Tag Archives: greggs

London Library Anthology

No one had any idea when the London Library’s inaugural “emerging writers” scheme kicked off in spring 2019 (a year’s membership and a programme of workshops for forty writers at various stages of emergence) that it would end with us not being there.

The London Library is a remarkable, magical building set off St James’s Square in Pall Mall. I don’t think I was alone in not having heard of it before seeing the application for the programme, but it is used as an office-away-from-home by London literary types, or anyone wanting a quiet place to work.

Besides the building’s charm and the incredible location the Library’s real benefit is that the “stacks” are open – you can browse the books on the shelves. You might end up with something you hadn’t thought you wanted, which are often the things you need.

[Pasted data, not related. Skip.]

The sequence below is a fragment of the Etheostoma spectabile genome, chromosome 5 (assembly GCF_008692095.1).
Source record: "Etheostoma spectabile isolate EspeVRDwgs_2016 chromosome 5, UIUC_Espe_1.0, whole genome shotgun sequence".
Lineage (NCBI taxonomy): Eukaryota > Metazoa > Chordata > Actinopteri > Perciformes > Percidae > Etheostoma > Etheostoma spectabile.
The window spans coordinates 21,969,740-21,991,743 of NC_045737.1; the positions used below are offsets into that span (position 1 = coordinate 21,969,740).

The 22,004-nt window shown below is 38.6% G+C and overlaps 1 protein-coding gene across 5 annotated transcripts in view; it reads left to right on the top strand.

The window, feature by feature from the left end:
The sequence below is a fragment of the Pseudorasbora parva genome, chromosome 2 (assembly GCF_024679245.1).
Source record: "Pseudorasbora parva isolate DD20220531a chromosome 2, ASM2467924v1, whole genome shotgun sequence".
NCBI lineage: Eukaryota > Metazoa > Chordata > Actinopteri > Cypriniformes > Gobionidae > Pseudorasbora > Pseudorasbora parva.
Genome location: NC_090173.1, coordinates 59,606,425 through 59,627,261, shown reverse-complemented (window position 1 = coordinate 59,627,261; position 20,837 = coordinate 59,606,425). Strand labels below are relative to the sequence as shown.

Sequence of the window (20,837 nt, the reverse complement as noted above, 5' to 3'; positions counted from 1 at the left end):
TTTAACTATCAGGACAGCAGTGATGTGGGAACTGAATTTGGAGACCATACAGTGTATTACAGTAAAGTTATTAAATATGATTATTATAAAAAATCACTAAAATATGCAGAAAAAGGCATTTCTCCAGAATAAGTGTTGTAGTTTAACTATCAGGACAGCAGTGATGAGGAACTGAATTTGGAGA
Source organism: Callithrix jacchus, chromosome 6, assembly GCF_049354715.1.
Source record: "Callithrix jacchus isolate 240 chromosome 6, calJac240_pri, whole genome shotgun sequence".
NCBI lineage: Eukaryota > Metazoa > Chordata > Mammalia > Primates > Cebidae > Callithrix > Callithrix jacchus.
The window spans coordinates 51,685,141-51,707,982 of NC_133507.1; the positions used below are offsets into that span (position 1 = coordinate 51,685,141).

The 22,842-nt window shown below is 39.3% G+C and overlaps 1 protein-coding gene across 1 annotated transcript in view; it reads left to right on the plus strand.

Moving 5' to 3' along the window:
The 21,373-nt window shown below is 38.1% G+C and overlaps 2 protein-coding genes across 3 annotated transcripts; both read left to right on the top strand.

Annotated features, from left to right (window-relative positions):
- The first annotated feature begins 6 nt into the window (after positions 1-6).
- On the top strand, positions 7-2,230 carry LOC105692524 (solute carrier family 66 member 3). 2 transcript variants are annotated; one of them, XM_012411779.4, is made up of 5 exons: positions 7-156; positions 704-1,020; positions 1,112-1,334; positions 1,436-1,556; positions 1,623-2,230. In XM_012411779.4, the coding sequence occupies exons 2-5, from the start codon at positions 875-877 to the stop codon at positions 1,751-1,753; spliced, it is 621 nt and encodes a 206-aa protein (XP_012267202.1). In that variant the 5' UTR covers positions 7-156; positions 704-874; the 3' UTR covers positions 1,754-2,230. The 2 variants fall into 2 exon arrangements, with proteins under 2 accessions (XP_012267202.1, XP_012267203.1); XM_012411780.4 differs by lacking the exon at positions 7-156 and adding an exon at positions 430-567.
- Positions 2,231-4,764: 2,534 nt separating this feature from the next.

To celebrate the scheme’s first year, the Library have put together an anthology, featuring contributions ‘from 35 writers spanning prose to poetry, non-fiction to YA, stage to screen.’ The blurb says: ‘This is a feast of words and creativity from an exciting array of bright new talent.’ The book is available as a PDF or an eBook. It will also be published as a paperback: £2 for the eBook or £8 for the paperback – with all proceeds going back into the Emerging Writers Programme.

We were asked to pick something to contribute over the summer, so the choice was made under the influence of lockdown. I sent in three poems. One was my own pandemic poem, a squib of frustration riffing off comparisons between our situation and the Second World War. Another was a good idea which on reflection I smothered with too many commas. The first is about Greggs – sort of.

The library is an amazing space, especially if you don’t have much of that at home. I am very grateful to have been part of the first cohort (and particularly appreciated the ‘peer support’ sessions). Next/this year’s scheme is open for applications.